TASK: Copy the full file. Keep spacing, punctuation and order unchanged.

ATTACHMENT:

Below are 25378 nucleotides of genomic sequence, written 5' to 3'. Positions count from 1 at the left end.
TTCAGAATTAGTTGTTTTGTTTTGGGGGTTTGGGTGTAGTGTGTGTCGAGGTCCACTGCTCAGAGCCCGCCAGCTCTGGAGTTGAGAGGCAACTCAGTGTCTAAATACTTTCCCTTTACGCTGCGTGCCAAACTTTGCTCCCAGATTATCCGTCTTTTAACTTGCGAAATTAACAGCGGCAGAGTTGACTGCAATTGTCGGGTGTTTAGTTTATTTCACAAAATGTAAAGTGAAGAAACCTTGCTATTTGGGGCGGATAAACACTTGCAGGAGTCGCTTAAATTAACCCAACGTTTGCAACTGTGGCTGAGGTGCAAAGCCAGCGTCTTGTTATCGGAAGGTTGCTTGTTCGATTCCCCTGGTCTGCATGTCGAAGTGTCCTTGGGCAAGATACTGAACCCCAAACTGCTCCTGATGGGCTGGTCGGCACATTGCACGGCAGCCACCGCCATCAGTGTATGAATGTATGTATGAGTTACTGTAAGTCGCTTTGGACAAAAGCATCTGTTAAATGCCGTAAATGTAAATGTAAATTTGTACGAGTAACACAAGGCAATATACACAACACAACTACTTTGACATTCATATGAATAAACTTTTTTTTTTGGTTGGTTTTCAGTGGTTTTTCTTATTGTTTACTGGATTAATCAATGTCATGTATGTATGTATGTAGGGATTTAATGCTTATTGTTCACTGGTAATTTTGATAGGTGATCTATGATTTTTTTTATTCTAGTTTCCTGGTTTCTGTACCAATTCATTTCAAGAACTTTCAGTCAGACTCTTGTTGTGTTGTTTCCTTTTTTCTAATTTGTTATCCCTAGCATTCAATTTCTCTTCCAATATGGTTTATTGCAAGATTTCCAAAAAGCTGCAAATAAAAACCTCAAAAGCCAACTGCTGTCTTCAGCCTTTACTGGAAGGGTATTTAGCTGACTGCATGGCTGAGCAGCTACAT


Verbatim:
Below are 25378 nucleotides of genomic sequence, written 5' to 3'. Positions count from 1 at the left end.
TTCAGAATTAGTTGTTTTGTTTTGGGGGTTTGGGTGTAGTGTGTGTCGAGGTCCACTGCTCAGAGCCCGCCAGCTCTGGAGTTGAGAGGCAACTCAGTGTCTAAATACTTTCCCTTTACGCTGCGTGCCAAACTTTGCTCCCAGATTATCCGTCTTTTAACTTGCGAAATTAACAGCGGCAGAGTTGACTGCAATTGTCGGGTGTTTAGTTTATTTCACAAAATGTAAAGTGAAGAAACCTTGCTATTTGGGGCGGATAAACACTTGCAGGAGTCGCTTAAATTAACCCAACGTTTGCAACTGTGGCTGAGGTGCAAAGCCAGCGTCTTGTTATCGGAAGGTTGCTTGTTCGATTCCCCTGGTCTGCATGTCGAAGTGTCCTTGGGCAAGATACTGAACCCCAAACTGCTCCTGATGGGCTGGTCGGCACATTGCACGGCAGCCACCGCCATCAGTGTATGAATGTATGTATGAGTTACTGTAAGTCGCTTTGGACAAAAGCATCTGTTAAATGCCGTAAATGTAAATGTAAATTTGTACGAGTAACACAAGGCAATATACACAACACAACTACTTTGACATTCATATGAATAAACTTTTTTTTTTGGTTGGTTTTCAGTGGTTTTTCTTATTGTTTACTGGATTAATCAATGTCATGTATGTATGTATGTAGGGATTTAATGCTTATTGTTCACTGGTAATTTTGATAGGTGATCTATGATTTTTTTTATTCTAGTTTCCTGGTTTCTGTACCAATTCATTTCAAGAACTTTCAGTCAGACTCTTGTTGTGTTGTTTCCTTTTTTCTAATTTGTTATCCCTAGCATTCAATTTCTCTTCCAATATGGTTTATTGCAAGATTTCCAAAAAGCTGCAAATAAAAACCTCAAAAGCCAACTGCTGTCTTCAGCCTTTACTGGAAGGGTATTTAGCTGACTGCATGGCTGAGCAGCTACAT